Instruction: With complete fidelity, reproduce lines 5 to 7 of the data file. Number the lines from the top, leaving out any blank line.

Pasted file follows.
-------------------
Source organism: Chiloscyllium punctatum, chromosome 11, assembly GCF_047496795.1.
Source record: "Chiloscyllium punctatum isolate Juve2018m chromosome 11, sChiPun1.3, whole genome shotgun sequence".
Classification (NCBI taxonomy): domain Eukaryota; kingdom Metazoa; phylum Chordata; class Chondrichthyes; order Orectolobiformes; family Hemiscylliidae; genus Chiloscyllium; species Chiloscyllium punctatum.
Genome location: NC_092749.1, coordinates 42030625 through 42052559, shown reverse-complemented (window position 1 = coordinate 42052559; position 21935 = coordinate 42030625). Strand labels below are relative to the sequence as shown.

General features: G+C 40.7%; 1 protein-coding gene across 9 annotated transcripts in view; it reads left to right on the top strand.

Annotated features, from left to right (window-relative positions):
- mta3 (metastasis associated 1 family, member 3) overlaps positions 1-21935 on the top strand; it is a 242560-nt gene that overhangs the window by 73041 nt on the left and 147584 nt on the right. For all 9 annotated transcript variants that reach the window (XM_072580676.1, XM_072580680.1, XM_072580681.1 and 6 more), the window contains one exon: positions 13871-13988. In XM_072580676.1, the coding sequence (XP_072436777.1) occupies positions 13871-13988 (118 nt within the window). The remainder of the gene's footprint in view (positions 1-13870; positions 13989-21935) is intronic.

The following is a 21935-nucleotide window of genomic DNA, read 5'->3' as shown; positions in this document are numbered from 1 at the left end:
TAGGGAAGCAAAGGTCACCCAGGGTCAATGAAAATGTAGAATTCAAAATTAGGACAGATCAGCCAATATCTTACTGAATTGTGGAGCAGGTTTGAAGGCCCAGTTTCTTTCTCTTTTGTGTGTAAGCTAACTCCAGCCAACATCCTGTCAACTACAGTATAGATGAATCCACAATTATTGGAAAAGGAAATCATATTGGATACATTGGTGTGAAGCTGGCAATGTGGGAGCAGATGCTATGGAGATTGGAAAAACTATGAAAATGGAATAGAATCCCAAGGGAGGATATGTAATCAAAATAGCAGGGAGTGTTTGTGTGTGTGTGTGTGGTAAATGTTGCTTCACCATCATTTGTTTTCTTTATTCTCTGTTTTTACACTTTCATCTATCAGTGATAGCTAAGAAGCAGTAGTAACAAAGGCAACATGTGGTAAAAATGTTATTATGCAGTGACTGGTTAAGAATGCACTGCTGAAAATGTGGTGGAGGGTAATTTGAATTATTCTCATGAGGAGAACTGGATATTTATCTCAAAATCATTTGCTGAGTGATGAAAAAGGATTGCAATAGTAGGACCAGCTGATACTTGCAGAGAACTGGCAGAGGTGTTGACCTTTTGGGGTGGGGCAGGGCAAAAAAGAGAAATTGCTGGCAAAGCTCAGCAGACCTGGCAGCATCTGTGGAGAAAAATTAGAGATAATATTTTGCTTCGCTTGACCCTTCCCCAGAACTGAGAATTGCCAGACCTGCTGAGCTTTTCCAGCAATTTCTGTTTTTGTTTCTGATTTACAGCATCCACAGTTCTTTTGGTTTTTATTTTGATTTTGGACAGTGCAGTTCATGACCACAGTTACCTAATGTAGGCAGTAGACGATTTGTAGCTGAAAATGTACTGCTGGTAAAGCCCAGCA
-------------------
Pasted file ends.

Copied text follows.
General features: G+C 40.7%; 1 protein-coding gene across 9 annotated transcripts in view; it reads left to right on the top strand.

Annotated features, from left to right (window-relative positions):
- mta3 (metastasis associated 1 family, member 3) overlaps positions 1-21935 on the top strand; it is a 242560-nt gene that overhangs the window by 73041 nt on the left and 147584 nt on the right. For all 9 annotated transcript variants that reach the window (XM_072580676.1, XM_072580680.1, XM_072580681.1 and 6 more), the window contains one exon: positions 13871-13988. In XM_072580676.1, the coding sequence (XP_072436777.1) occupies positions 13871-13988 (118 nt within the window). The remainder of the gene's footprint in view (positions 1-13870; positions 13989-21935) is intronic.